The benefits of dexamethasone therapy for COVID-19 exceed the risks

dexamethasone
Recent research looks at the dangers of using dexamethasone as a COVID-19 therapy.
  • Individuals with severe COVID-19 often undergo treatment with a steroid drug called dexamethasone.
  • Researchers looked at whether these individuals suffer from serious consequences as a result of their steroid therapy.
  • COVID-19 patients who got dexamethasone therapy showed a 56 percent lower risk of mortality or ICU admission.
  • Dexamethasone does not increase mortality or ICU admission in people with severe COVID-19., according to metabolic specialists.

When the worldwide SARS-CoV-2 epidemic broke out, physicians and researchers hurried to develop effective treatments for COVID-19’s life-threatening consequences. Early clinical data suggests that giving strong steroids to people with COVID-19 who need oxygen or mechanical breathing improves their outcomes.

Steroids, on the other hand, have negative side effects, such as increased blood glucose levels. Short- and long-term consequences, such as an increased risk of infection or metabolic imbalance, can occur in people with and without a history of diabetes.

After watching a large sample of people with COVID-19 undergoing therapy with dexamethasone, a steroid used to treat patients with lung inflammation, researchers presented their findings at the Society for Endocrinology meeting in November 2021.

Standard of care

According to Dr. Victoria Salem, a senior investigator, “Dexamethasone is now the standard of treatment in patients hospitalized with [COVID-19] requiring oxygen based on the RECOVERY study,”. We looked at almost 2,000 patients in our London hospital who had COVID-19 and ran a multivariate analysis of mortality risk variables.

“Diabetes has long been recognized as a risk factor for severe COVID. High blood sugar levels are also linked to a bad outlook. We were concerned that dexamethasone might be a double-edged sword for diabetic patients because it raises blood sugar levels, but it turned out to be just as effective.

Methods

Researchers looked examined the number of ICU admissions, decreased mortality, and steroid-related complications in 2,261 patients admitted to Imperial College Healthcare National Health Service (NHS) Trust hospitals to better understand dexamethasone’s effects.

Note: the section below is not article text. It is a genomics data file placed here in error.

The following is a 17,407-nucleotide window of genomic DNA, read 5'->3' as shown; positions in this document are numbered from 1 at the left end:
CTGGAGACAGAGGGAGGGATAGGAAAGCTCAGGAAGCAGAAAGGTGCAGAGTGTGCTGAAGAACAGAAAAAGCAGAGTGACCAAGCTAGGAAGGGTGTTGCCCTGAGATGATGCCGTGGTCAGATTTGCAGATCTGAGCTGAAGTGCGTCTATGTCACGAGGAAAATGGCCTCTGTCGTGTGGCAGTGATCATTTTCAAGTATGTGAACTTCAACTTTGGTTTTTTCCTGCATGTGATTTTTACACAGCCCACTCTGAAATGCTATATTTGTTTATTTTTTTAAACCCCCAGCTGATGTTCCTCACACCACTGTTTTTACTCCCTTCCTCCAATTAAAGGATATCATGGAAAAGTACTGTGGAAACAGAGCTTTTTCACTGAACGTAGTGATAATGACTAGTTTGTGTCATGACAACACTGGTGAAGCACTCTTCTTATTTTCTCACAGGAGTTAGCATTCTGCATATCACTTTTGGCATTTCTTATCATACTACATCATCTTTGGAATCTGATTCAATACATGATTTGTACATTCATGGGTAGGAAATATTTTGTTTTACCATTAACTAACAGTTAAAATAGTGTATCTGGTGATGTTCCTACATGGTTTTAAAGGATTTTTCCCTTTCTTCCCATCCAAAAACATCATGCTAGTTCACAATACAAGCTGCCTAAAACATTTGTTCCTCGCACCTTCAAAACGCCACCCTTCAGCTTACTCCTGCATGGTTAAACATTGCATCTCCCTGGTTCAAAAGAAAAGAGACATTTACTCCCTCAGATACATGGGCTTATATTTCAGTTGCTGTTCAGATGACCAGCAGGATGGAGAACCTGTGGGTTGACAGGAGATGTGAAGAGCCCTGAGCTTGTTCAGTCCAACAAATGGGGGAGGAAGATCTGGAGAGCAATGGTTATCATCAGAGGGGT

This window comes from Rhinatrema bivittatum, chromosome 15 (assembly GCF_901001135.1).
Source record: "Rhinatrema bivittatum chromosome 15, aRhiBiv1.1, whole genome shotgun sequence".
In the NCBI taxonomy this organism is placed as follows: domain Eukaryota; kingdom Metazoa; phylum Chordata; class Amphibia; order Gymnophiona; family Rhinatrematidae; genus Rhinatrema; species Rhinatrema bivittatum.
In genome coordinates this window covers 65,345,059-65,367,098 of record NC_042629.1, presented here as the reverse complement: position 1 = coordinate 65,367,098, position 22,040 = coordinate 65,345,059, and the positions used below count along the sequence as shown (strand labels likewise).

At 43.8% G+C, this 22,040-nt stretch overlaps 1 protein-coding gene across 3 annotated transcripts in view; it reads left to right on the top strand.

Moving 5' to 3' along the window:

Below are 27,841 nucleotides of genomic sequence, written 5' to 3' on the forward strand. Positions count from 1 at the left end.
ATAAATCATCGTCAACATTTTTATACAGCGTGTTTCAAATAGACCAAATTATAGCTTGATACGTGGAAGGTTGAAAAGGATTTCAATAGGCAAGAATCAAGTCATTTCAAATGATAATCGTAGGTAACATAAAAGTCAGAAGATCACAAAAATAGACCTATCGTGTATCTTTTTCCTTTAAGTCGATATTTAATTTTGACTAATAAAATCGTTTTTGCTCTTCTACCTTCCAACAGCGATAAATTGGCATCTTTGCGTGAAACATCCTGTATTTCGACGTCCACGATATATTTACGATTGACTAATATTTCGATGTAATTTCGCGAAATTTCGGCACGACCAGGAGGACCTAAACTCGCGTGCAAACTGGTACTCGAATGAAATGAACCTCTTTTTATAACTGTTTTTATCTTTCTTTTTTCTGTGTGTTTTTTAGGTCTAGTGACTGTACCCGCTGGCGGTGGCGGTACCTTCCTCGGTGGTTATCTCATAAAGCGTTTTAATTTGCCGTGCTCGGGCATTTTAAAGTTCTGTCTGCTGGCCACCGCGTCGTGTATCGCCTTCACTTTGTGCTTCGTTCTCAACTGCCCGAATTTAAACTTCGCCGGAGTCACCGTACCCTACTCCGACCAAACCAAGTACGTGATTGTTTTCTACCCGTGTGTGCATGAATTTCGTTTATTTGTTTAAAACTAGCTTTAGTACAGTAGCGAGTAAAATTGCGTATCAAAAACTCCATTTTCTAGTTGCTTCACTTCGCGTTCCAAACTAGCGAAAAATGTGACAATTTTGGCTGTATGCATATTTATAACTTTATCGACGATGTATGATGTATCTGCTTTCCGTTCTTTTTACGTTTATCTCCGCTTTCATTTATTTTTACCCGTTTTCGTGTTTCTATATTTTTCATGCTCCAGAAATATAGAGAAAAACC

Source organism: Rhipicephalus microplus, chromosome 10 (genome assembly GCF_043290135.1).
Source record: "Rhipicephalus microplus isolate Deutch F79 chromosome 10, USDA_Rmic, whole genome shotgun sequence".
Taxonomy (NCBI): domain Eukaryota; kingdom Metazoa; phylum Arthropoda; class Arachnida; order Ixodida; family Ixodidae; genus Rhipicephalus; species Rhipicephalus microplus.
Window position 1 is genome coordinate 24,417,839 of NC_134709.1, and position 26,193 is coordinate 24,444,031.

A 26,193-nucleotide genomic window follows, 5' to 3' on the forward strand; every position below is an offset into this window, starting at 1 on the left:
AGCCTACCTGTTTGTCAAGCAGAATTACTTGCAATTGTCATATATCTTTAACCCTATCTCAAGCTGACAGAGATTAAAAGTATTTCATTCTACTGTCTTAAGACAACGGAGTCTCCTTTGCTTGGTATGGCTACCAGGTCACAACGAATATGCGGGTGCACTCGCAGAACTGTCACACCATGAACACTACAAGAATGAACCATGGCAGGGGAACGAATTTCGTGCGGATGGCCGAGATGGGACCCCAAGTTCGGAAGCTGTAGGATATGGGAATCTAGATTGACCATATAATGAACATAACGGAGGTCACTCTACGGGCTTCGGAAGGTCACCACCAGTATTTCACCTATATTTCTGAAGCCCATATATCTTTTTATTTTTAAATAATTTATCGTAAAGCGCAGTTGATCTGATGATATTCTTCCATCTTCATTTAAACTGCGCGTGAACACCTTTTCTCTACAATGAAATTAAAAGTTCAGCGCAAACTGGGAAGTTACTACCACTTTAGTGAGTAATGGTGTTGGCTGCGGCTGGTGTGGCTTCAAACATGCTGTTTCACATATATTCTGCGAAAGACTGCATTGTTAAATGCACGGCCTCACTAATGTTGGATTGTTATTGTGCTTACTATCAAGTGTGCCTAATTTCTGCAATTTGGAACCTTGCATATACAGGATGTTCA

The researchers separated the data from COVID-19 patients into two waves: wave one and wave two. Wave one included 889 people who were hospitalized to the hospital during March and April 2020, when dexamethasone was not frequently prescribed. Wave two included 1,372 people who were hospitalized between November 2020 and January 2021 and were prescribed dexamethasone on a regular basis.

Real-world results

People were less likely to be admitted to the ICU in wave two (18.8%), compared to 27.6% in wave one, according to the research. In wave two, there was also a decrease in mortality, with a 31.8 percent lower chance of death. High blood pressure, increased frailty, lower renal function, and being male were all additional risk factors for ICU admission and reduced death.

Dr. Salem explained to MNT:

“In wave two, [d]examethasone was used in 68% of patients in our hospital with a diagnosis of [COVID-19], 35% of whom had diabetes.

[O]f the patients treated with dexamethasone for COVID, 19% developed hyperglycemia (high blood sugars) that required additional treatment. [A]nd, of this group, 12% were new diagnoses of diabetes — the [r]emainder of patients experienced worsening preexisting diabetes.”

[D]r. Salem clarified that this “real world” value is far greater than the RECOVERY study’s original result.

“So, 21 people out of 935 (2%) given dexamethasone for [COVID-19] developed steroid-induced diabetes.”

Conclusions

Treatment with dexamethasone cut the chance of mortality or ICU admission in trial participants by 56%. To Medical News Today, Dr. Salem explained:

“In people with [d]iabetes and those without diabetes, dexamethasone was independently related with a lower risk of death/ICU admission to the same amount.”

“Dexamethasone-induced diabetes often resolves when the treatment is stopped. It adds an extra burden in terms of management and follow-up but [is] worth it given the overall benefits in terms of recovering from [COVID-19]. Given the current obesity epidemic, many of the patients may already have had undiagnosed type 2 diabetes, and this was a wake-up call.”

Dexamethasone therapy lowered the risk of mortality and ICU admission, according to the findings. Furthermore, diabetic patients are more likely to have steroid-induced glucose control issues, although death rates do not rise as a result.